I think it is really lucky that the three blind animals at the sanctuary are herd animals. In addition to Josie, there is Darcy and Emily. Darcy is an older horse who went blind slowly as he aged. He generally does really well sticking with the other two horses and two mules, and one of the horses, Tally, wears a halter with a bell to make it easier for him. Once in a while he gets separated from them, but usually he’s right there with them.

And Emily, the young cow, was adopted by Heidi, and though Emily has always done a great job making her way through her world, Heidi will help her stay with the herd by going back for her, mooing at her, and generally pestering Emily (who is quite independent!) just like a mother with a stubborn teenager!

Josie will be comforted to be in a herd of sheep. In many ways they can use those around them to compensate for the senses they might not have. I see this with my deaf cat, Jake. He watches the reactions of the other cats to help him figure out what might be going on in his world. Their ability to compensate is pretty remarkable. Jake has lived with me for 1.5 years now, and I still find myself talking to him, forgetting he can’t hear me!


Spring Fever – Is That a Goat or a Pig? And Opinionated Horses…

Crackerjack enjoying the sun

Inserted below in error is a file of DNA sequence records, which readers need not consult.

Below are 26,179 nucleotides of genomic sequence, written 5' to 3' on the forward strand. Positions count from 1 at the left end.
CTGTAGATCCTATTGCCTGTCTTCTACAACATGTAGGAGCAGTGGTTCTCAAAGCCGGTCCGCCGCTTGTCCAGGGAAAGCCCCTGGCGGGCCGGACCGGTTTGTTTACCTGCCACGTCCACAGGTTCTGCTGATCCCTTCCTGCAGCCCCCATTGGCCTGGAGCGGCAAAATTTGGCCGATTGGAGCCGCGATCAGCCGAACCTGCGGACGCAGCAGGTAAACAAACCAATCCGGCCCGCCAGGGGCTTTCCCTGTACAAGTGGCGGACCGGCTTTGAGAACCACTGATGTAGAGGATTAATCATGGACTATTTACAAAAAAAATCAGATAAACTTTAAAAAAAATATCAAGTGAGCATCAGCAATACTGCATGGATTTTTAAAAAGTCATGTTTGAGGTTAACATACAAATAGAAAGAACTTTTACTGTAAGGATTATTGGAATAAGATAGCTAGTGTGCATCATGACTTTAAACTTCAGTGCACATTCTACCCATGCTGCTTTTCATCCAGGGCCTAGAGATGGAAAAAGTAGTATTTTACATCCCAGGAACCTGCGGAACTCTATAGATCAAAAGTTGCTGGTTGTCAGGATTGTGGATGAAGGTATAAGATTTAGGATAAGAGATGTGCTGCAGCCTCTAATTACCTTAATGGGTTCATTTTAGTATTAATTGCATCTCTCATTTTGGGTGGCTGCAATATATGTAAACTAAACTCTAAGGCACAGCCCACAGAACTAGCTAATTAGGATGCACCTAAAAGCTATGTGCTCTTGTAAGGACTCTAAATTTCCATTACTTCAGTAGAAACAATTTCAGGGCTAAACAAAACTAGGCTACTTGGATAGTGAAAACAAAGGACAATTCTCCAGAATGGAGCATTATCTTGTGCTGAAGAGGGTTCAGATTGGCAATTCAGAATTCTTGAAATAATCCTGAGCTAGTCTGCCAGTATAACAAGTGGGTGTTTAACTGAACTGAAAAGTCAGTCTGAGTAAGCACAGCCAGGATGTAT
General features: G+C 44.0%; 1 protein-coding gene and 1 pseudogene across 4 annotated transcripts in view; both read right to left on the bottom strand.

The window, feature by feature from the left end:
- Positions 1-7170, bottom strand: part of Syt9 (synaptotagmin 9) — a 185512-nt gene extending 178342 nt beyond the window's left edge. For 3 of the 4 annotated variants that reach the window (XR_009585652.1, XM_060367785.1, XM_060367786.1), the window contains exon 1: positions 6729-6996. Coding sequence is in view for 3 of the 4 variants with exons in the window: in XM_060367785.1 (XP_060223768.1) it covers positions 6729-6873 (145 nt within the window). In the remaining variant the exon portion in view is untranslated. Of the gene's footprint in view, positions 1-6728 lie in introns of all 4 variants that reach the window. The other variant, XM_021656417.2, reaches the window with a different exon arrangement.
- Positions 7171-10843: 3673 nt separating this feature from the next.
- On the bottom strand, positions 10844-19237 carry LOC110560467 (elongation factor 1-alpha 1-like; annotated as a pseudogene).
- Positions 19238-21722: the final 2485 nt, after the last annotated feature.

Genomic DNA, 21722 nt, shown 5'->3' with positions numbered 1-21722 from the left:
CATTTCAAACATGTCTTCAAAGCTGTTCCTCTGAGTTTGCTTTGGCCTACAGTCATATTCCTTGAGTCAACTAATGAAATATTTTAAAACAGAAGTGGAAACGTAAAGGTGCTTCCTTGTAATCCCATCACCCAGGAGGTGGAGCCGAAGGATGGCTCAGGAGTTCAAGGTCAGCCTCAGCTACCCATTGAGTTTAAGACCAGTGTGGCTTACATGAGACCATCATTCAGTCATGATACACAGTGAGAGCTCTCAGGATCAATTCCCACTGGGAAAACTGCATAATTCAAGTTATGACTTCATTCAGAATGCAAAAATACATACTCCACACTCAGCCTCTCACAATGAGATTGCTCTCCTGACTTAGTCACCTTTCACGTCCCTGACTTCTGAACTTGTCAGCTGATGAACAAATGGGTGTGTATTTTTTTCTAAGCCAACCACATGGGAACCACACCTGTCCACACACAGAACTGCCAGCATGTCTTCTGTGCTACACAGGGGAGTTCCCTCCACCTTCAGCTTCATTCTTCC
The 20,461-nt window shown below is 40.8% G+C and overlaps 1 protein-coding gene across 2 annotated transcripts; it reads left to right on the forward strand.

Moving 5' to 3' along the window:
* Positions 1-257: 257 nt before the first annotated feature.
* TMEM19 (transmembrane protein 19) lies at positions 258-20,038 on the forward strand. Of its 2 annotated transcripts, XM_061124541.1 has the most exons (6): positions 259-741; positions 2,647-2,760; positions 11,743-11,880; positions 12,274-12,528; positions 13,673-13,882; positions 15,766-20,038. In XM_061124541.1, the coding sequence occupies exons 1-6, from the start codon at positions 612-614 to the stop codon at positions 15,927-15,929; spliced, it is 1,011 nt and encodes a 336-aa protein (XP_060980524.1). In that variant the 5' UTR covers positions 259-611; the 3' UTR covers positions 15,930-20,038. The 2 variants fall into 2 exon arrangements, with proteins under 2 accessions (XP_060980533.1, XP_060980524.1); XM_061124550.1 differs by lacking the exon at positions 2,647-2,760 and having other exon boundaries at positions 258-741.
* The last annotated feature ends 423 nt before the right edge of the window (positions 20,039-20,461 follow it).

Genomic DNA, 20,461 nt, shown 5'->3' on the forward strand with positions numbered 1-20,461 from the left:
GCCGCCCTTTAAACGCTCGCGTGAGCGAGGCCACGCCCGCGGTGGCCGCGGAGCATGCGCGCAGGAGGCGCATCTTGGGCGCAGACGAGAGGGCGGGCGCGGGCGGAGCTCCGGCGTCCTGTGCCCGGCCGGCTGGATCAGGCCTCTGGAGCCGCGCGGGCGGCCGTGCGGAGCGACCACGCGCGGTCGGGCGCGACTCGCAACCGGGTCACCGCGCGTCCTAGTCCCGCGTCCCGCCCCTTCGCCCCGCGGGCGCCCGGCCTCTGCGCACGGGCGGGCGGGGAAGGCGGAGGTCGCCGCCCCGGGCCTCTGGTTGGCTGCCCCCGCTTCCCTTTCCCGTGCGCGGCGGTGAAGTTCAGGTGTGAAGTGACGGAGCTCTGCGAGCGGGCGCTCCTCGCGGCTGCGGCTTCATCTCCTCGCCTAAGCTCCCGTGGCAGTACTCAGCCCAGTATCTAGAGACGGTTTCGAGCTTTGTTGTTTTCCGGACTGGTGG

We finally had a Saturday with absolutely gorgeous weather. The only bummer, for me, was that I had to leave early. Even that was kind of cool, because I was leaving early to head up to the first ever Baltimore VegFest to table for the sanctuary. Tabling for an animal sanctuary at a vegfest is pretty fun. Lots of people stop to talk and I saw bunches of old and new friends.

At the sanctuary, though, there were lots of hijinks!

First up, Malcolm! I was cleaning and filling the horse barn water buckets when I caught sight of Malcolm busting into the pig yard! He’s such a little character! He reminds me of Jake, he of the kale chips. (And pinto beans, I have recently discovered.)

Funny looking pig...

I also took a picture through one of the horse barn windows into the horse barn, and had no idea until I got home that I captured a classic picture of Tally sticking her tongue out at me. Was it something I said?